You're right, but not that many people are changing their name to an image.  However, if two or three or more folks want to, there are enough empty UTF32 characters, that it can be accomplished.


> It would be possible to include in the application some way to add user
> defined glyphs to the system fonts for user defined code points, and
> then reconcile these when transferring data from one system to another.

We have done this for special customer requirements and have assigned our own UTF32 characters an specific design with our software.  But, yes, it's only our software, but what if... a reconciliation can happen?

josé
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Re: Things you shouldn't assume when you store names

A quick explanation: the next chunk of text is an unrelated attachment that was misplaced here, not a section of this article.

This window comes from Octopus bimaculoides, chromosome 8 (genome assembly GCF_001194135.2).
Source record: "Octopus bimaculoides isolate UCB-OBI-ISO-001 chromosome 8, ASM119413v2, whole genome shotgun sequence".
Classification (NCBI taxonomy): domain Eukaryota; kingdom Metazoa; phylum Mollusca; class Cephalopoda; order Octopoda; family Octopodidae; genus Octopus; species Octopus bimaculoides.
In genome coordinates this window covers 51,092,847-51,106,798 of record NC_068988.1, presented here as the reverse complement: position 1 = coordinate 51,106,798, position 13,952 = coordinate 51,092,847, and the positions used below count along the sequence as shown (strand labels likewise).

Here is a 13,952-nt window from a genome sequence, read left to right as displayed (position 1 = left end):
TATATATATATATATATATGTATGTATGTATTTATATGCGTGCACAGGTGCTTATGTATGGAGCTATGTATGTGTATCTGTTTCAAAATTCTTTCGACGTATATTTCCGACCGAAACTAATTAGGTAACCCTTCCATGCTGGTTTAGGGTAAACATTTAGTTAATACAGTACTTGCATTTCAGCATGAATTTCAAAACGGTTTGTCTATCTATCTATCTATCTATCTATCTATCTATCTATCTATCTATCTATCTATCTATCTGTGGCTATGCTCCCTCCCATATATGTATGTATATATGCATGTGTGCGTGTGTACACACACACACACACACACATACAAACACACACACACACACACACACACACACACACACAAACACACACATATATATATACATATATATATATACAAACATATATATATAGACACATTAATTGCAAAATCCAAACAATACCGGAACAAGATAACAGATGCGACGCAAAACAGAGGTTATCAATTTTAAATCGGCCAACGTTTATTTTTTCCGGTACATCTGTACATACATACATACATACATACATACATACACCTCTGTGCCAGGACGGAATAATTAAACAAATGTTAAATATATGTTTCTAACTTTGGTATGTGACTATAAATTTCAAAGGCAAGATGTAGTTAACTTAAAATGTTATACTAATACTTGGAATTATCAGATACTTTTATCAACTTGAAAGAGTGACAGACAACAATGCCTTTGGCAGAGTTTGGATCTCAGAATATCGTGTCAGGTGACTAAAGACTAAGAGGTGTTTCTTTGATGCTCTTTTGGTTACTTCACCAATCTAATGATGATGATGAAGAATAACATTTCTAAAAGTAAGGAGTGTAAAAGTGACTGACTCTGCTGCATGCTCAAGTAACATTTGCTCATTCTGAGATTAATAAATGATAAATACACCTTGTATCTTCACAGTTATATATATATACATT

Igor Tandetnik-2
On 11/11/2019 10:49 AM, Jose Isaias Cabrera wrote:
> So, yes, it's bulky, but, if you want to count characters in languages such as Arabic, Hebrew, Chinese, Japanese, etc., the easiest way is to convert that string to UTF32, and do a string count of that UTF32 variable.

Between ligatures and combining diacritics, the number of Unicode codepoints in a string has little practical meaning. E.g. it is not necessarily correlated with the width of the string as displayed on the screen or on paper; or with the number of graphemes a human would say the string contains, if asked.

> Most people have to figure out what Unicode they are using, count the bytes, divide by... and on, and on.  Not me, I just take that UTF8, or UTF16 string, convert it to UTF32, and do a count.

And then what do you do with that count? What do you use it for?
--
Igor Tandetnik

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Re: Things you shouldn't assume when you store names

Richard Damon
In reply to this post by Jose Isaias Cabrera-4
On 11/11/19 10:49 AM, Jose Isaias Cabrera wrote:

>
> Richard Damon, on Monday, November 11, 2019 09:47 AM, wrote...